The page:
By: Vidha Saumya
Lal Ded, or Lalla as she is known lovingly by the people of Kashmir, was a poet who lived, wrote and taught through life experiences in the 13th Century. Lalla’s poems are known as Lal Vakh. Although there have been many poets in Kashmir, Lal Ded can found in the heart of every Kashmiri. If you went to a Kashmiri house and while eating said, “I wonder why my food is always extra salty?” it may not be abnormal for the host to say quoting Lal Ded, that “No matter whether a big sheep gets slaughtered or small, you will probably get only stones in your plate”, which means that your nature is unwilling to change which is why you will always have this problem.
It is fascinating to consider why Lal Ded remains alive in the hearts and minds of the people of Kashmir – whether it was her mystic personality, her uninhibited allure or that her 13th century writings are relevant even today. One may pick any verse of her writing and find contemporary resonances with her words.
For me, it is incredible to imagine that her words find meaning today, not just in the political chaos of Kashmir but the various turmoils of people and their worlds. She transmits the teachings that are the essence of her lived experience: her poems aim to renew the immediacy of everyday life by placing it in the context of eternity, to redeem the self from the cocoon of narcissism and release it towards others, the world and the Divine. She speaks where life touches. I find her alluring because she speaks not with the intention of saying something important but as she has experienced it.
I find this practice followed many centuries later by Simone Weil who felt that writing should be based on real life experiences, and so in addition to teaching, she began working in factories and farming. We may understand Simone Weil by attempting to understand Plato whose writings affected Simone deeply. She regarded Plato almost as her teacher and guide. In Phaedo, Plato says that the perceptions of the eye, the ear, and the senses are full of deceit and they tie us to a world that is not ultimately real and that this perception of the unreal world takes us further from the real world (meta truth). The senses are only enough in providing us with the information and we take that as reality thus endorsing something with low and false value as something that is the truth or of a higher value. The enquiry therefore seems that the human knowledge of the physical world should not be taken to be ultimately real, but the reality and importance of the physical world itself. Simone Weil takes this enquiry further and says that there is a reality outside the world, that is to say, outside space and time, outside man’s mental universe, outside any sphere whatsoever that is accessible to human faculties. To be completely convinced by Plato is difficult for me, especially because I know that my current art practice would clearly be disqualified by Plato. I do empathise with Plato’s search for the truth and his belittling of the attempts of painters and playrights in doing so. However, Plato does not help us further the conversation – in a situation like this, I seek respite through the life of Simone and the Vakhs of Lalla.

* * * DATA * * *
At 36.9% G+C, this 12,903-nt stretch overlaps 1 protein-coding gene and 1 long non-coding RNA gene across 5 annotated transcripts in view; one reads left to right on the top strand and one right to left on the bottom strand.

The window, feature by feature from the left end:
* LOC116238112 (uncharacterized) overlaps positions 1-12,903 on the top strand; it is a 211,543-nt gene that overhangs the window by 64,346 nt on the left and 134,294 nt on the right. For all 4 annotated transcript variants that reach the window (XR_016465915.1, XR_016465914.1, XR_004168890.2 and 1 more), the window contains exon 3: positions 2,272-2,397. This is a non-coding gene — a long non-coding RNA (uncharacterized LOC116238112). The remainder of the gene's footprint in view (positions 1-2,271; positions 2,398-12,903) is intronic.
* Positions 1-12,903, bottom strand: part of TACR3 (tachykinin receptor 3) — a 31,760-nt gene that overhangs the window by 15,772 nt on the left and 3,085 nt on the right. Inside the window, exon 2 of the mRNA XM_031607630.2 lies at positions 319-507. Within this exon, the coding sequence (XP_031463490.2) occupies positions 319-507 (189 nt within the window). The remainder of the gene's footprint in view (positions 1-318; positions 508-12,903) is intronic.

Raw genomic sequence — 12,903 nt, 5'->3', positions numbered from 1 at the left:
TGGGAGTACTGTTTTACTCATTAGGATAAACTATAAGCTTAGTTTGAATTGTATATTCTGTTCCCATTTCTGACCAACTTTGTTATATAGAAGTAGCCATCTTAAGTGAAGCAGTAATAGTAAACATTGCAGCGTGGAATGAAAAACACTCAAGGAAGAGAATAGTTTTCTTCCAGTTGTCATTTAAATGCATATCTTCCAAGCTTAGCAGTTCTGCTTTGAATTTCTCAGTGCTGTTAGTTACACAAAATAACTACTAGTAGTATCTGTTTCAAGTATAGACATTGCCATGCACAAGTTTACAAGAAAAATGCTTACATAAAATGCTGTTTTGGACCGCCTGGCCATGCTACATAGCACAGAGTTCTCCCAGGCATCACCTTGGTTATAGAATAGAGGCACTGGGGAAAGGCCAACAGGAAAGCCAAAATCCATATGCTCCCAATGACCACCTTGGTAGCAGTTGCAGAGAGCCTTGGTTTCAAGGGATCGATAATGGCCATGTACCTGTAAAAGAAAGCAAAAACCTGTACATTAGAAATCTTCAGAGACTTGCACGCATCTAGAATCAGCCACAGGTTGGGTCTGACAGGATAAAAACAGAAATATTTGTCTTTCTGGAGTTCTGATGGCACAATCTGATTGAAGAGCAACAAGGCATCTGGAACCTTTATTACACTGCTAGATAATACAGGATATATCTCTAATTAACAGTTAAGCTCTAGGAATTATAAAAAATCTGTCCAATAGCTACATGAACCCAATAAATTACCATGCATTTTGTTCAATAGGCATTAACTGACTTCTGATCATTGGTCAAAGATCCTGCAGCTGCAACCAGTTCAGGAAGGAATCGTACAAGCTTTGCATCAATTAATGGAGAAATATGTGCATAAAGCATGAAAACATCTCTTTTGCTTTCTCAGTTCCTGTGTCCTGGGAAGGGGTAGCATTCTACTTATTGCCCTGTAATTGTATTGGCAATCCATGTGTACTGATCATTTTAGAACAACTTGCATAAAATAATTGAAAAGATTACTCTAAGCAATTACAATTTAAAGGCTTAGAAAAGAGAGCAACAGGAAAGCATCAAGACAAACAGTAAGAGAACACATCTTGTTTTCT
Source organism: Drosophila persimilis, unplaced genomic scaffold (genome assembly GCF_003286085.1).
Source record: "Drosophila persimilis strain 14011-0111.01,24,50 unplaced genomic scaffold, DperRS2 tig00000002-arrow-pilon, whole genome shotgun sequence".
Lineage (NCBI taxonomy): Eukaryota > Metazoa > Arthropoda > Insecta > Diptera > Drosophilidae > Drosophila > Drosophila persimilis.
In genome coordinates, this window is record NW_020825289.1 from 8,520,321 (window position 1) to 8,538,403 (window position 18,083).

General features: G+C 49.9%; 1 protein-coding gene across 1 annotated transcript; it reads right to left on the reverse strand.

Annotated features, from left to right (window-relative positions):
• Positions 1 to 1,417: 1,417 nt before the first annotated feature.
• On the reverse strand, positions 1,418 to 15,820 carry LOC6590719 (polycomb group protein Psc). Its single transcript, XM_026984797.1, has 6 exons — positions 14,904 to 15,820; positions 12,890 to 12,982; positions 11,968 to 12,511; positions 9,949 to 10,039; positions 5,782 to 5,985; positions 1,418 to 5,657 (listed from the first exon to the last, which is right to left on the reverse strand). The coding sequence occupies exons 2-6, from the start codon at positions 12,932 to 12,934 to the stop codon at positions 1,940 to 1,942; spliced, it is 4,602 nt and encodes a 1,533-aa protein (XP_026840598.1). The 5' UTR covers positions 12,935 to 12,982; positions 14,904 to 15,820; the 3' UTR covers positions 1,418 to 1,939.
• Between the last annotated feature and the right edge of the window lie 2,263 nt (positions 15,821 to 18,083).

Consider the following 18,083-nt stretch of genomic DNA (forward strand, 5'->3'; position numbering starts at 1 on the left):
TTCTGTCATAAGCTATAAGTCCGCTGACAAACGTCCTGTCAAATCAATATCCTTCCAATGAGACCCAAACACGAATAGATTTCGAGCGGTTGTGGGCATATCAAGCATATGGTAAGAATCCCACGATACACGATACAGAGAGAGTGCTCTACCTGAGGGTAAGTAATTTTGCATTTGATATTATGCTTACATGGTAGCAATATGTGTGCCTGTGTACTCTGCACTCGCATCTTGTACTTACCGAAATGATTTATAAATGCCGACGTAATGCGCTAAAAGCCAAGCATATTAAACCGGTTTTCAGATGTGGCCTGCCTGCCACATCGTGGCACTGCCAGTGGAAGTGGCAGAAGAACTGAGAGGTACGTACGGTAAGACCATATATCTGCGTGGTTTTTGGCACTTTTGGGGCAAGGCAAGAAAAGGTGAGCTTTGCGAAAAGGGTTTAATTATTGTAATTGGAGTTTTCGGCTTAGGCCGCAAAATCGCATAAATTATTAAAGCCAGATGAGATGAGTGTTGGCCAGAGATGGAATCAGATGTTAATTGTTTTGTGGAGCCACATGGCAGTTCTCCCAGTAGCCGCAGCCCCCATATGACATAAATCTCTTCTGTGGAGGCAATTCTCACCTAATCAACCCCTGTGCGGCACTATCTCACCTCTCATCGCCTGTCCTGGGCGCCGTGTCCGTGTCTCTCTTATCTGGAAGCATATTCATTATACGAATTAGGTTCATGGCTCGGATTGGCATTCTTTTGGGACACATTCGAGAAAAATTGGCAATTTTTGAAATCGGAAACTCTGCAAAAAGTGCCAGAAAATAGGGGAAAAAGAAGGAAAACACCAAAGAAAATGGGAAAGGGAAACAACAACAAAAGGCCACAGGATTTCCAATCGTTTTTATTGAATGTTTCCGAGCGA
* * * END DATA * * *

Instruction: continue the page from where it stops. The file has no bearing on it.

What the books taught me, I’ve practised.
What they didn’t teach me, I’ve taught myself.
I’ve gone into the forest and wrestled with the lion.
I didn’t get this far by teaching one thing and doing another.(1)